You Can Now Tour Every South African National Park with Google Street View

From cosmopolitan Cape Town to the wilds of Kruger National Park to the dramatic Drakensberg Range to  the world-class vineyards of Franschhoek, South Africa is amazing. However, for most Americans, the cost and logistics of a trip this stunning country aren’t realistic.

Thankfully, Google is doing what Google does best by “solving” that problem with technology. The company has just made every South African National Park — and scores of other points of interest throughout the country — viewable with Google Street View.

To pull this off, the tech giant partnered with over 200 volunteers, including some of South Africa’s most expert rangers and preeminent tour guides. Additional contributors included many tech-loving enthusiasts with a passion for the outdoors. (Side note: Google actively encourages anyone who’s interested to borrow their custom backpack and help map the world). Every member of the project was outfitted with a 50-pound backpack rigged with 15 integrated panoramic cameras. Gadgetry inside the high-tech pack used GPS tracking to follow the hiker’s precise location every step of the way. Every two seconds (about once every three feet), a 360-degree photo was snapped. Like Google’s car-driven Street View, the final batch of images was stitched together to create an immersive panoramic tour.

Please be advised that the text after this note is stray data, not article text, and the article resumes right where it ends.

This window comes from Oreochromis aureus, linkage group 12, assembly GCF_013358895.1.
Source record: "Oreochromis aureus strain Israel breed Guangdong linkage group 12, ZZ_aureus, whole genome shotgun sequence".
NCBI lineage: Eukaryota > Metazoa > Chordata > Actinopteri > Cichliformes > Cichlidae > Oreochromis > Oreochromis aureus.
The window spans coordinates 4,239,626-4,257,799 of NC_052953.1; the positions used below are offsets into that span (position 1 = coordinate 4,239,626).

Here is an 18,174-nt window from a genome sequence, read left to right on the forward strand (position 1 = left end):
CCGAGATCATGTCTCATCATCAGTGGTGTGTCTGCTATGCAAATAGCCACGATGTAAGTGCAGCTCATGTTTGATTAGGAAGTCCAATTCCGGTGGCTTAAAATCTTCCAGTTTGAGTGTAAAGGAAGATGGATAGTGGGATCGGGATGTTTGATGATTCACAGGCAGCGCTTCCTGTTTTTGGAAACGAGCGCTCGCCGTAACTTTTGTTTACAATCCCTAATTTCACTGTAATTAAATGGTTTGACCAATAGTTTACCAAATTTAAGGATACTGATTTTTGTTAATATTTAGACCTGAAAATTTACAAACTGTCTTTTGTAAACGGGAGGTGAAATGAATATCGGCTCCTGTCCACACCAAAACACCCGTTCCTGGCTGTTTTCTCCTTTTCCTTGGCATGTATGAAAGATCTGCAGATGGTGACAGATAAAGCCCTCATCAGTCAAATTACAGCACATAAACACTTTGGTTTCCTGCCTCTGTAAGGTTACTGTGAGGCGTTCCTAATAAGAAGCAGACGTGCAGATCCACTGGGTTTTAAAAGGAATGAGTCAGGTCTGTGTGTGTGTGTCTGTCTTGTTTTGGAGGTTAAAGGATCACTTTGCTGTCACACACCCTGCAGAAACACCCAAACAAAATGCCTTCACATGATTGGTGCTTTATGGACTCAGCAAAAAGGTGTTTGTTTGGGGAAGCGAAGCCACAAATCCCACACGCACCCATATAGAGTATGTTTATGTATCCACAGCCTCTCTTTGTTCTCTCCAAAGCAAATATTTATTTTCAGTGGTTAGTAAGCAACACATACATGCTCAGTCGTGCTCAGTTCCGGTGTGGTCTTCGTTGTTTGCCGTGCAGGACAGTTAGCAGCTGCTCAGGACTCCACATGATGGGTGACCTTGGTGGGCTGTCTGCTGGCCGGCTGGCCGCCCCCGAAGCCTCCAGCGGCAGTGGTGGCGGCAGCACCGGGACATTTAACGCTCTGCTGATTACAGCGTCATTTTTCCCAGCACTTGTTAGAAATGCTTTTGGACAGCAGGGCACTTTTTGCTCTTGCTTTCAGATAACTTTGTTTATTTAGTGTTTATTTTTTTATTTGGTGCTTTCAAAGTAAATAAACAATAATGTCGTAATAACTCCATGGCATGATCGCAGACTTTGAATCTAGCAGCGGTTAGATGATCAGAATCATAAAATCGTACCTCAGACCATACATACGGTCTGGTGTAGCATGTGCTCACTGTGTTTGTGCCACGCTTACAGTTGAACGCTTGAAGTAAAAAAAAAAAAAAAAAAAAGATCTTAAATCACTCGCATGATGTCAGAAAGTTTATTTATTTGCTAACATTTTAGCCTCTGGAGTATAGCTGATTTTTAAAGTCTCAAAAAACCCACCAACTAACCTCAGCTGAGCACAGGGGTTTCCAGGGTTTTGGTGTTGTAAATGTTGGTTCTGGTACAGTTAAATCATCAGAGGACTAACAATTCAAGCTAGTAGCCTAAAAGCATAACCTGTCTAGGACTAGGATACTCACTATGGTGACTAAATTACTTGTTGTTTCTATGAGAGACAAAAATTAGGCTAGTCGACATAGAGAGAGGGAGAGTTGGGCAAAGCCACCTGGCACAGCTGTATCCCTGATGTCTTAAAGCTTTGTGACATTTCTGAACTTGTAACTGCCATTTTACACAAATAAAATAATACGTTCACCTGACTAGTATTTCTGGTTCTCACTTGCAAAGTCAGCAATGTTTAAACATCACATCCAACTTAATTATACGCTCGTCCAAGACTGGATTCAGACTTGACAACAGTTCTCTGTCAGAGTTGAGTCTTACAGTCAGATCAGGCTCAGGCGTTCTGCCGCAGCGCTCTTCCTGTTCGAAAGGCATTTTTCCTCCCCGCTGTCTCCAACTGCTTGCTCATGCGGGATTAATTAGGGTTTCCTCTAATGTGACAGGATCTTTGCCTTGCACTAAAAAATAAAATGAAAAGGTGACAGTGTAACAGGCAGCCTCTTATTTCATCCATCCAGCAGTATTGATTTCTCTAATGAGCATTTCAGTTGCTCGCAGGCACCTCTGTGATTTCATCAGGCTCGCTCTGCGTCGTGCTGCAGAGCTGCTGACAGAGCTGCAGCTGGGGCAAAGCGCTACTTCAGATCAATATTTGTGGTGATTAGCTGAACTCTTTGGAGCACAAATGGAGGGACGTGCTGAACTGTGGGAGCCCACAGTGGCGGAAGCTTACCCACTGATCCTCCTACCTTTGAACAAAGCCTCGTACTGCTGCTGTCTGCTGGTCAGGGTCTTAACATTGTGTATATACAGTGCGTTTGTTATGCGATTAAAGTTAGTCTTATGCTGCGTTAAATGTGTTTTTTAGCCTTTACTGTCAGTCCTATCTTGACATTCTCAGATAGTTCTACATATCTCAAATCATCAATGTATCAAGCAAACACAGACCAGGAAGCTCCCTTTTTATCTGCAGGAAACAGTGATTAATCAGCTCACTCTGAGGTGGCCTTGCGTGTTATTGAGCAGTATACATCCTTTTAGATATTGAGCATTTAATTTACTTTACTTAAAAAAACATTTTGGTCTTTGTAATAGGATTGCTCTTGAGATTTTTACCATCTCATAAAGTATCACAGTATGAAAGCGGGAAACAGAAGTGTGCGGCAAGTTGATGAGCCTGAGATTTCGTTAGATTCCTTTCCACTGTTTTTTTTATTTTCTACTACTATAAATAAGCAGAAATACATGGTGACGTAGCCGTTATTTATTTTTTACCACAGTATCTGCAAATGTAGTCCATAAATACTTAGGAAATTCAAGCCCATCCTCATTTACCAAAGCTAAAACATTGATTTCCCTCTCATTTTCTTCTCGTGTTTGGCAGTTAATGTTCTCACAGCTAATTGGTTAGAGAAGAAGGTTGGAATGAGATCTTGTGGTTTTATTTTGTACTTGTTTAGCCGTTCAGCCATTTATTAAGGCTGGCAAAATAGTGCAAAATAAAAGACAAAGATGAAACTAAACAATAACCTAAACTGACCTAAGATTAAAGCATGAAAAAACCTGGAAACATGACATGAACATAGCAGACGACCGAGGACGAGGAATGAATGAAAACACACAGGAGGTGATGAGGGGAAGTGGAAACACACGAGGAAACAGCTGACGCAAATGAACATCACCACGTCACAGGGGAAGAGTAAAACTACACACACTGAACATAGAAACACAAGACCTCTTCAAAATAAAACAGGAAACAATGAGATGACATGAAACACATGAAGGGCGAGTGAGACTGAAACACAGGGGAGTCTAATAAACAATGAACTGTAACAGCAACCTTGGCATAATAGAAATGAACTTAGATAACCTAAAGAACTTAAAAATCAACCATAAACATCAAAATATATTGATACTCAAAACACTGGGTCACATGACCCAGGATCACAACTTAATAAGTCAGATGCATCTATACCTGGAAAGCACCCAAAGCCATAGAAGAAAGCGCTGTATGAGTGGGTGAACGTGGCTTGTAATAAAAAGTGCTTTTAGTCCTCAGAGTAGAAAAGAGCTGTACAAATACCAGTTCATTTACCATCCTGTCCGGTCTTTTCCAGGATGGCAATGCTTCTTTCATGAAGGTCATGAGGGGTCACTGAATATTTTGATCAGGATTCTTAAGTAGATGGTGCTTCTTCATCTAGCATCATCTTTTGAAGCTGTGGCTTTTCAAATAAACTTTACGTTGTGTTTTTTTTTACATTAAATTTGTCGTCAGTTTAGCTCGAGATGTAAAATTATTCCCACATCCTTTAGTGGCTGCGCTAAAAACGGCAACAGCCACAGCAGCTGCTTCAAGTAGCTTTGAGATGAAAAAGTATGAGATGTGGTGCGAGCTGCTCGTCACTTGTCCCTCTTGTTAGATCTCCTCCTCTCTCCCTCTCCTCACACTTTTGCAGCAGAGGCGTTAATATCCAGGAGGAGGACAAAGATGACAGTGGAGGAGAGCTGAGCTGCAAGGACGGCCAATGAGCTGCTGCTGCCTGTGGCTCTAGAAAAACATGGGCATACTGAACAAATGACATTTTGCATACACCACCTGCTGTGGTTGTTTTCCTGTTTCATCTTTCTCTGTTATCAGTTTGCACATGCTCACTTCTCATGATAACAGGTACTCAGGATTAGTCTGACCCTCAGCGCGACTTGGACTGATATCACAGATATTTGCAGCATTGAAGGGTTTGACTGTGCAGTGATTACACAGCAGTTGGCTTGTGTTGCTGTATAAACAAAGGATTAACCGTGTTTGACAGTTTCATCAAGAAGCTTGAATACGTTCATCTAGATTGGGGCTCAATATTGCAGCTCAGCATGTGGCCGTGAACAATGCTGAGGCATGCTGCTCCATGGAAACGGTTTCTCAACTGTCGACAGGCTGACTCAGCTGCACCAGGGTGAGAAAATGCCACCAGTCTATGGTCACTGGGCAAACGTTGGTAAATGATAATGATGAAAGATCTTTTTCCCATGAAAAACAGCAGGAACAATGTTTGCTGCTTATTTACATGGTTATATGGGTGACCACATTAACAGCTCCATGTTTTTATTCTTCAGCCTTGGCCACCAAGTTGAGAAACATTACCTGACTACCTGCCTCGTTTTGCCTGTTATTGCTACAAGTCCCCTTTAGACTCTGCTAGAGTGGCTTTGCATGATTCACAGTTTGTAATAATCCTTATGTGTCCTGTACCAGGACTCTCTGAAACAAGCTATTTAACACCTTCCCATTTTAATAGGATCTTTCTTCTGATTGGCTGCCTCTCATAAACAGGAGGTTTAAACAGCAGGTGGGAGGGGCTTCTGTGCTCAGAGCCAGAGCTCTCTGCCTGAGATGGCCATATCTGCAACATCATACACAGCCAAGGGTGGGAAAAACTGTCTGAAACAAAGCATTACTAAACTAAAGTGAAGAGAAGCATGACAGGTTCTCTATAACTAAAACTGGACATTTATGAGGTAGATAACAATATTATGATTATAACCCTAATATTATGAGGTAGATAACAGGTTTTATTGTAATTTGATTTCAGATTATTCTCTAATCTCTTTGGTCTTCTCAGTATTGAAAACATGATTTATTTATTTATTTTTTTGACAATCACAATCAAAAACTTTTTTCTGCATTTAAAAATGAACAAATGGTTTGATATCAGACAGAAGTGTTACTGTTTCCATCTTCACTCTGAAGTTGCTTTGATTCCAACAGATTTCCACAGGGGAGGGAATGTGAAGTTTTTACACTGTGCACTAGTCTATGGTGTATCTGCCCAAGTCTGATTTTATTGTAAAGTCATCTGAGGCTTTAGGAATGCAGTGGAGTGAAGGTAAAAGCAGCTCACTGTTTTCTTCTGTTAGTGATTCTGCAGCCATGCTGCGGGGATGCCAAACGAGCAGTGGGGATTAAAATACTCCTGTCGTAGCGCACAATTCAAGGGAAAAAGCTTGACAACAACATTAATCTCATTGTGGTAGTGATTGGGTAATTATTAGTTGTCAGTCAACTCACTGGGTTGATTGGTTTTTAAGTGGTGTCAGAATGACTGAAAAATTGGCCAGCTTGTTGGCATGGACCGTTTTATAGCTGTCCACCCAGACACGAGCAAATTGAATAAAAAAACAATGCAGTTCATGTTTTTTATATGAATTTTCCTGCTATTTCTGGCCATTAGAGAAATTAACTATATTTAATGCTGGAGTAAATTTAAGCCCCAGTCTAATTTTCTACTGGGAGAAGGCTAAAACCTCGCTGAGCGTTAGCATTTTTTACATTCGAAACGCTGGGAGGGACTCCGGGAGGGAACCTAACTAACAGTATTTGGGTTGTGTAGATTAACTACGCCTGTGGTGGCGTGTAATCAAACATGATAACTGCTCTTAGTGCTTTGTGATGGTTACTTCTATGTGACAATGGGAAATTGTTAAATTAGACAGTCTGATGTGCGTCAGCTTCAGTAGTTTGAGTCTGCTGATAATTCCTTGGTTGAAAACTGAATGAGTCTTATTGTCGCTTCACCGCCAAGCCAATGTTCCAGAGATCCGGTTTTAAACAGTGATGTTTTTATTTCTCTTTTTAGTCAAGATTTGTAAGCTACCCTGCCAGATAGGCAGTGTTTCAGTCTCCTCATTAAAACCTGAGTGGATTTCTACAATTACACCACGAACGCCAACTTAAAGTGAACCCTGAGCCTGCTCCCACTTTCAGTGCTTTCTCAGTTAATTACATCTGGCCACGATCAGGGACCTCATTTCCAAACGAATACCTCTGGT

Seeds of the initiative date back to March 2016 when Google launched The Mzansi Experience. That project succeeded in mapping South Africa’s most popular tourist attractions, including Table Mountain, Cape Point, and Kruger National Park. This newly completed phase of the project adds all of South Africa’s 19 national parks, plus 17 uncharted nature reserves. In total, 170 new trails were photographed, totaling a walked distance of 560 miles (900 km). More than 230 points of interest were also added, so virtual hikers can now tackle multiple trails to the summit of Table Mountain, track African wildlife on foot, visit the Nelson Mandela Capture Site, and trek the popular Otter Trail.

All but one of South Africa’s UNESCO World Heritage Sites were mapped. The list includes trails on the Drakensberg Mountains, the rugged landscape of the Richtersveld, the civilizations of Mapungubwe Hill, and the country’s oldest UNESCO site at iSimangaliso Wetland Park.

This project joins a long and ever-growing list of already mapped world destinations. Courtesy of Google Street View, armchair travelers can already visit the U.S. National Parks, Australia’s Great Barrier Reef, even the International Space Station.

Feature image courtesy of South African National Parks/Facebook.